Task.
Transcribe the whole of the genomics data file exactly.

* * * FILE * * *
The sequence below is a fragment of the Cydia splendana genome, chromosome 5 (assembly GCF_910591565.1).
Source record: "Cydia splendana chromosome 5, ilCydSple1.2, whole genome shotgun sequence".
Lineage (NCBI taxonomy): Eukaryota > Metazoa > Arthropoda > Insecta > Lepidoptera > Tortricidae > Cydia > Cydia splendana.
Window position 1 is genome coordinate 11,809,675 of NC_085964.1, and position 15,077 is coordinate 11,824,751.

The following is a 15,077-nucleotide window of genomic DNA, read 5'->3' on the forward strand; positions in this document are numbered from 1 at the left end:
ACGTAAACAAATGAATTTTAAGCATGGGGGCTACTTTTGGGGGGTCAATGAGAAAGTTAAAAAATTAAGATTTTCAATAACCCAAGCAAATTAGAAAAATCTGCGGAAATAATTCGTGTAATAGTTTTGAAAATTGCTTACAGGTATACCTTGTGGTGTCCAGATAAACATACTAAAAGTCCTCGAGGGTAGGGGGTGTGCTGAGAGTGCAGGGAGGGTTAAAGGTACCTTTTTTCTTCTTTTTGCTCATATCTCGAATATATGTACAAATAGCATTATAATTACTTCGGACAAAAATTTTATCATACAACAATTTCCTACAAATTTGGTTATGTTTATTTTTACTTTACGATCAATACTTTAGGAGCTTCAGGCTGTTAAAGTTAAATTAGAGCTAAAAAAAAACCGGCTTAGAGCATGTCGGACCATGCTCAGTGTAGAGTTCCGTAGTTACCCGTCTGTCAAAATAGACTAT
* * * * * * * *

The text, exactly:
The sequence below is a fragment of the Cydia splendana genome, chromosome 5 (assembly GCF_910591565.1).
Source record: "Cydia splendana chromosome 5, ilCydSple1.2, whole genome shotgun sequence".
Lineage (NCBI taxonomy): Eukaryota > Metazoa > Arthropoda > Insecta > Lepidoptera > Tortricidae > Cydia > Cydia splendana.
Window position 1 is genome coordinate 11,809,675 of NC_085964.1, and position 15,077 is coordinate 11,824,751.

The following is a 15,077-nucleotide window of genomic DNA, read 5'->3' on the forward strand; positions in this document are numbered from 1 at the left end:
ACGTAAACAAATGAATTTTAAGCATGGGGGCTACTTTTGGGGGGTCAATGAGAAAGTTAAAAAATTAAGATTTTCAATAACCCAAGCAAATTAGAAAAATCTGCGGAAATAATTCGTGTAATAGTTTTGAAAATTGCTTACAGGTATACCTTGTGGTGTCCAGATAAACATACTAAAAGTCCTCGAGGGTAGGGGGTGTGCTGAGAGTGCAGGGAGGGTTAAAGGTACCTTTTTTCTTCTTTTTGCTCATATCTCGAATATATGTACAAATAGCATTATAATTACTTCGGACAAAAATTTTATCATACAACAATTTCCTACAAATTTGGTTATGTTTATTTTTACTTTACGATCAATACTTTAGGAGCTTCAGGCTGTTAAAGTTAAATTAGAGCTAAAAAAAAACCGGCTTAGAGCATGTCGGACCATGCTCAGTGTAGAGTTCCGTAGTTACCCGTCTGTCAAAATAGACTAT